3 May 2011 Visual learning in drosophila: application on a roving robot and comparisons
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Abstract
Visual learning is an important aspect of fly life. Flies are able to extract visual cues from objects, like colors, vertical and horizontal distributedness, and others, that can be used for learning to associate a meaning to specific features (i.e. a reward or a punishment). Interesting biological experiments show trained stationary flying flies avoiding flying towards specific visual objects, appearing on the surrounding environment. Wild-type flies effectively learn to avoid those objects but this is not the case for the learning mutant rutabaga defective in the cyclic AMP dependent pathway for plasticity. A bio-inspired architecture has been proposed to model the fly behavior and experiments on roving robots were performed. Statistical comparisons have been considered and mutant-like effect on the model has been also investigated.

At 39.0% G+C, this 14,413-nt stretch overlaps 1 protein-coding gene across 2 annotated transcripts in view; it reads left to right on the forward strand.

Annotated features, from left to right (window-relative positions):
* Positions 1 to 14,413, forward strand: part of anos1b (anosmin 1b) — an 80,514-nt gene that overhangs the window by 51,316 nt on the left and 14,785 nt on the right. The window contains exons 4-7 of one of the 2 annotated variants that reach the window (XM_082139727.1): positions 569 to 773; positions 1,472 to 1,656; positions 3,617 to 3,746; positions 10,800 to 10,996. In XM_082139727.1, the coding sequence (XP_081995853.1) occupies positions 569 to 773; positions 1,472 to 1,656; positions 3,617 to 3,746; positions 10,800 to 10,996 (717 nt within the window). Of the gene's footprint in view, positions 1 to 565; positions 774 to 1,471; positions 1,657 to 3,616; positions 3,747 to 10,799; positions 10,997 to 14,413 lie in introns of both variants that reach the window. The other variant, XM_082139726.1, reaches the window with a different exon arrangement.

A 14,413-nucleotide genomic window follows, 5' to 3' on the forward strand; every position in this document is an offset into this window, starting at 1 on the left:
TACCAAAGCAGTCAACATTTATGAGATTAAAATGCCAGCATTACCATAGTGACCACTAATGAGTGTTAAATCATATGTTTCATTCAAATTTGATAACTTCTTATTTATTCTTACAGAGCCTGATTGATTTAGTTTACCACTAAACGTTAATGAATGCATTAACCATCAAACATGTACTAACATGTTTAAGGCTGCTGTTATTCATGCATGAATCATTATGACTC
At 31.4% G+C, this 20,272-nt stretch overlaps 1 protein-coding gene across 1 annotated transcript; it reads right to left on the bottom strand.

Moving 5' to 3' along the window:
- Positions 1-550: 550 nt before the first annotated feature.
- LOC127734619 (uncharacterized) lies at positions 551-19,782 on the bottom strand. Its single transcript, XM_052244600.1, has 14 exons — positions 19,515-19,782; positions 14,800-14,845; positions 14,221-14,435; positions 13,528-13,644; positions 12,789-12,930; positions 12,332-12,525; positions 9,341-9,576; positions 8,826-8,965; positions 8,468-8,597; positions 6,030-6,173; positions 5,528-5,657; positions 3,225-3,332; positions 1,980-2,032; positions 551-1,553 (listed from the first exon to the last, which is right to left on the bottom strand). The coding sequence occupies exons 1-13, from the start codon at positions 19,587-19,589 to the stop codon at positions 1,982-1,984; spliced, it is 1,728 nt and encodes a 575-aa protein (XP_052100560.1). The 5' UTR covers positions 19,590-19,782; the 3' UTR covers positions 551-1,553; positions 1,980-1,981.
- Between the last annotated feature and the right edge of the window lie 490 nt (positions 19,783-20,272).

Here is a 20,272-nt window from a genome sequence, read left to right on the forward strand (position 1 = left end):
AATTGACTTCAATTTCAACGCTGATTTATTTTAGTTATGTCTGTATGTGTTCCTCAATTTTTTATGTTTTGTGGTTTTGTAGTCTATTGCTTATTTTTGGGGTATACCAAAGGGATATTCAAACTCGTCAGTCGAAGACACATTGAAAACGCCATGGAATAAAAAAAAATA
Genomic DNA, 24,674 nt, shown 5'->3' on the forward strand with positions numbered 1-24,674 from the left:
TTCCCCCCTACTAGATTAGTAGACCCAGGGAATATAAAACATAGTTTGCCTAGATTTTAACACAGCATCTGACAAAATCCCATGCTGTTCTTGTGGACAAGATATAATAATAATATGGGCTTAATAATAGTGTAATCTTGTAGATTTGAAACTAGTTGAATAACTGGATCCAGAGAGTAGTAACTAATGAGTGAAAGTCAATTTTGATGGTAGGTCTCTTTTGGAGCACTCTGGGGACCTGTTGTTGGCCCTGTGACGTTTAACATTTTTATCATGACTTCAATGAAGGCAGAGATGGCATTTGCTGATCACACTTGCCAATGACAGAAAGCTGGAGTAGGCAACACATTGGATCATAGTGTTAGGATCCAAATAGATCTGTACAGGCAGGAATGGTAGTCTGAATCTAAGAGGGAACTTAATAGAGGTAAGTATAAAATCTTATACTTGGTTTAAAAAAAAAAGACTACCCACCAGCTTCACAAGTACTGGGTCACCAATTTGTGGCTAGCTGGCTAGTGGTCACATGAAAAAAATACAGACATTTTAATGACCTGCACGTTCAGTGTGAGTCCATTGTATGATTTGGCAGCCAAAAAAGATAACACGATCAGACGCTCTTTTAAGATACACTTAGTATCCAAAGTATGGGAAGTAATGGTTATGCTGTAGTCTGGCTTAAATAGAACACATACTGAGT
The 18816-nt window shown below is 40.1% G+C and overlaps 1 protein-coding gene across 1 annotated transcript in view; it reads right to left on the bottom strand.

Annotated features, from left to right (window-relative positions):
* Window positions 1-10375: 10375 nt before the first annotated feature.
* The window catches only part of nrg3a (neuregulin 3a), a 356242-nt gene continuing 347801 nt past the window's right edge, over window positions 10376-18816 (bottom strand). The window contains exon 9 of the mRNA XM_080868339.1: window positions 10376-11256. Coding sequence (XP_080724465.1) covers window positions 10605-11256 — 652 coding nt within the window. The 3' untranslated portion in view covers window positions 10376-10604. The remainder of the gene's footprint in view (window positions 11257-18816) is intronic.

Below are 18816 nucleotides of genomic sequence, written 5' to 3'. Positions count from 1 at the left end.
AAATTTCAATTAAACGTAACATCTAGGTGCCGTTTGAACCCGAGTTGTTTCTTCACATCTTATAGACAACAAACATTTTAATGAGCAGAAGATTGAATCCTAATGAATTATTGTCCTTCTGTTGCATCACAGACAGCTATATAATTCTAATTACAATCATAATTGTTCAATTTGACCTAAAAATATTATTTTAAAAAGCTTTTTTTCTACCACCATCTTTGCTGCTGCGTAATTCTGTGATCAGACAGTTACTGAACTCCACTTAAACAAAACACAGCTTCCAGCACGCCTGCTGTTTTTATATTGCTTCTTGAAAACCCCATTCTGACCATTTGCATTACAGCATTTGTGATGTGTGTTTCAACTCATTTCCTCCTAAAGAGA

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P. Arena, P. Arena, S. De Fiore, S. De Fiore, L. Patané, L. Patané, P. S. Termini, P. S. Termini, R. Strauss, R. Strauss, } "Visual learning in drosophila: application on a roving robot and comparisons", Proc. SPIE 8068, Bioelectronics, Biomedical, and Bioinspired Systems V; and Nanotechnology V, 806809 (3 May 2011); doi: 10.1117/12.886738; https://doi.org/10.1117/12.886738
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